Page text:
According to Great Discoveries in Archaeology, the history of zombies dates back to 8th century. The word zombie has its roots in Kongo meaning ‘spirit of a dead person.’ The Creole shifted the meaning to someone who dies and was brought back to live without speech or free will. Interestingly, Creole shaman or voodoo priests used a powder which contains tetrodoxin, which is the toxic ingredient in the California newt or orange-bellied newt as discussed in episode 204.

Quest for History – Episode 1

Quest for HistoryThe period of time Sage and Savant find themselves in their first adventure is of particular interest as it was a tumultuous period for Eastern Europe. The Treaty of Basel (1795) ended the War of the First Coalition against France. In it, the First French Republic and Prussia had stipulated that the latter would ensure the Holy Roman Empire’s neutrality in all the latter’s territories north of the demarcation line of the river Main, including the British continental dominions of the Electorate of Hanover and the Duchies of Bremen-Verden. To this end, Hanover (including Bremen-Verden) also had to provide troops for the so-called demarcation army maintaining this state of armed neutrality.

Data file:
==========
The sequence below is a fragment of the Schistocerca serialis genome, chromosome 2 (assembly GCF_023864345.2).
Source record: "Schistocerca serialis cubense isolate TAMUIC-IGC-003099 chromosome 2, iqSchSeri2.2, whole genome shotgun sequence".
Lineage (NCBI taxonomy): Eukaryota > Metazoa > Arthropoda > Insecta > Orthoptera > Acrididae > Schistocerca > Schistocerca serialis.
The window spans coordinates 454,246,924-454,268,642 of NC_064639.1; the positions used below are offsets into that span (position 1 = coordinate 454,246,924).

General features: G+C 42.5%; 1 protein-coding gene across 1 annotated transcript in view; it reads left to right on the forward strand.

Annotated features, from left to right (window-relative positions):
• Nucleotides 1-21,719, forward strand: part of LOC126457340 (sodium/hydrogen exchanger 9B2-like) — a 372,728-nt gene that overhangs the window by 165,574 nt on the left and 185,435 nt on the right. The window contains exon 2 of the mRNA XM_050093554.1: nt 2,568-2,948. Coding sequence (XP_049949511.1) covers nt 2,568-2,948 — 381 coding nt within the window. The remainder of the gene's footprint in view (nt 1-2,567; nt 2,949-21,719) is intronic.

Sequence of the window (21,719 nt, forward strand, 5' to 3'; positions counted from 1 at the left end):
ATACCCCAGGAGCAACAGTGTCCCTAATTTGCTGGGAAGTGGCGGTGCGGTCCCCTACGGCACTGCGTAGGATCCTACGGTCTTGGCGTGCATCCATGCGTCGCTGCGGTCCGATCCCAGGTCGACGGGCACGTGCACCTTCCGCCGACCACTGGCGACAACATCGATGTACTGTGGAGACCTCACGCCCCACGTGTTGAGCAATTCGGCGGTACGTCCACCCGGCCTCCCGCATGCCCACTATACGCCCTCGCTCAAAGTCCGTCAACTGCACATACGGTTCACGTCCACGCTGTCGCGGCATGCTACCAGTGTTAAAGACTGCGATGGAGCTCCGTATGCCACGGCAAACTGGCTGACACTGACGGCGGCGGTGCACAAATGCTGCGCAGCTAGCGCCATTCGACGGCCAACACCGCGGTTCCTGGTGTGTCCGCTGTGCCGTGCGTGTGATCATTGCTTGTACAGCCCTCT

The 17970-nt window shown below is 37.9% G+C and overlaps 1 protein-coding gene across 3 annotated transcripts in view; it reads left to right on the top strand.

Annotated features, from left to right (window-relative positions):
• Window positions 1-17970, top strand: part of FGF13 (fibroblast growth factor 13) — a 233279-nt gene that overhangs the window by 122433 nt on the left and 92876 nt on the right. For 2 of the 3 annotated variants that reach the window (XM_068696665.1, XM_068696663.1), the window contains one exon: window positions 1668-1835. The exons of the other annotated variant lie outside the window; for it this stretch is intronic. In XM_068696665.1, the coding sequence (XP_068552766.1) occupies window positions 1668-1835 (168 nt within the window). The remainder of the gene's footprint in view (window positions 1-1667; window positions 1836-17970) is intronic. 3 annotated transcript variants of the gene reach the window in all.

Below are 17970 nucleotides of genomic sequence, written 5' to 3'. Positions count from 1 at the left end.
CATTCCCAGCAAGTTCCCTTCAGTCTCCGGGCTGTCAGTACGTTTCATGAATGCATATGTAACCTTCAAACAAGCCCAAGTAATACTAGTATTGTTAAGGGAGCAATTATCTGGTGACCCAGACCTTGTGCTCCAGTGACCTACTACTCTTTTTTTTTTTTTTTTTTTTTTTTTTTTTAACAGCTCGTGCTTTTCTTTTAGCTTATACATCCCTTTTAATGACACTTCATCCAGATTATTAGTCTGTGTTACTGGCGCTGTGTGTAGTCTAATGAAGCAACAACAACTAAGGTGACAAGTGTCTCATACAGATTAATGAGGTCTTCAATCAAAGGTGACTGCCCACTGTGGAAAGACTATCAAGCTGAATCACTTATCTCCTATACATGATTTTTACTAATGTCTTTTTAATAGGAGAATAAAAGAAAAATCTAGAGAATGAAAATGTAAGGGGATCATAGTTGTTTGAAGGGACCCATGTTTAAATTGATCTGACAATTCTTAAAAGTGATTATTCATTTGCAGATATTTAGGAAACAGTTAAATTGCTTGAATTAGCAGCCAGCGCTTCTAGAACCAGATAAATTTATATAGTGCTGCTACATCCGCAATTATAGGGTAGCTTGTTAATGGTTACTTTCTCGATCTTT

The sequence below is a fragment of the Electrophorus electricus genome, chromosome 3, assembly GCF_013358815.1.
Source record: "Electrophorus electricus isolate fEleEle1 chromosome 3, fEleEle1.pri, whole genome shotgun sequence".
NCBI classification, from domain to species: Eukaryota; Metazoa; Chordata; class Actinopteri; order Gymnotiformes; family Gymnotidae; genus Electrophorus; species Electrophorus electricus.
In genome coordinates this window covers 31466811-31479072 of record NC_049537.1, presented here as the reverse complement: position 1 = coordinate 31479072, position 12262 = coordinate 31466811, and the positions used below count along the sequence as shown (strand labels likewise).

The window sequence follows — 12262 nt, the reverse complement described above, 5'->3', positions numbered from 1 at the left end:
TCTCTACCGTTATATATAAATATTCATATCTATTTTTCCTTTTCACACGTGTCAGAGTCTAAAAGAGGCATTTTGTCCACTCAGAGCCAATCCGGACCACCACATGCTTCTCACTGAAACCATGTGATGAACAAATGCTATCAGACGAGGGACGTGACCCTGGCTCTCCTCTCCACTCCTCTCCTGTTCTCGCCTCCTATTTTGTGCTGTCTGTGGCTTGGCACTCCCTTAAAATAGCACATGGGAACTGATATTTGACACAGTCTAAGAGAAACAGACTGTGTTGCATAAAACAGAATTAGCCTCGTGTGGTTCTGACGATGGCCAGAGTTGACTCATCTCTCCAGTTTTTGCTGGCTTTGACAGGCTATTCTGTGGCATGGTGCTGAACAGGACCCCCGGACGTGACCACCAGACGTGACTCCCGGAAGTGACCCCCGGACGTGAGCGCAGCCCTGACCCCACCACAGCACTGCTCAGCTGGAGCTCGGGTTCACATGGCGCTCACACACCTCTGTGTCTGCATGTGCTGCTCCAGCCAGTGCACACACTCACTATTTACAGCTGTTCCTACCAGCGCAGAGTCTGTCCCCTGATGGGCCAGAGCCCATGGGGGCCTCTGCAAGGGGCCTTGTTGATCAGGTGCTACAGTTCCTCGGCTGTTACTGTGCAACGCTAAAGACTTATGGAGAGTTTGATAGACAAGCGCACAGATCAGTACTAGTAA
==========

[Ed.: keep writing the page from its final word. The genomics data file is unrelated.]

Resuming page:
In the course of the War of the Second Coalition against France Napoleon encouraged King Frederick William III, King of Prussia, to recapture British Hanover in early 1806. On August 6 of the same year, the Holy Roman Empire was dissolved as a result of Napoléon’s victories over Austria. King William’s title of Kurfürst (Prince-elector) of Brandenburg became meaningless and was dropped. His crest was changed and the stampery making the buttons mentioned in our first episode, were to be changed to reflect the new seal. However, much of army marching with Marshall Gebhard von Blücher were still wearing the buttons on their uniform during the battle of Auerstedt. After the battle, the Prussian army collapsed. The royal family fled to Memel, East Prussia, where they fell on the mercy of Emperor Alexander I of Russia.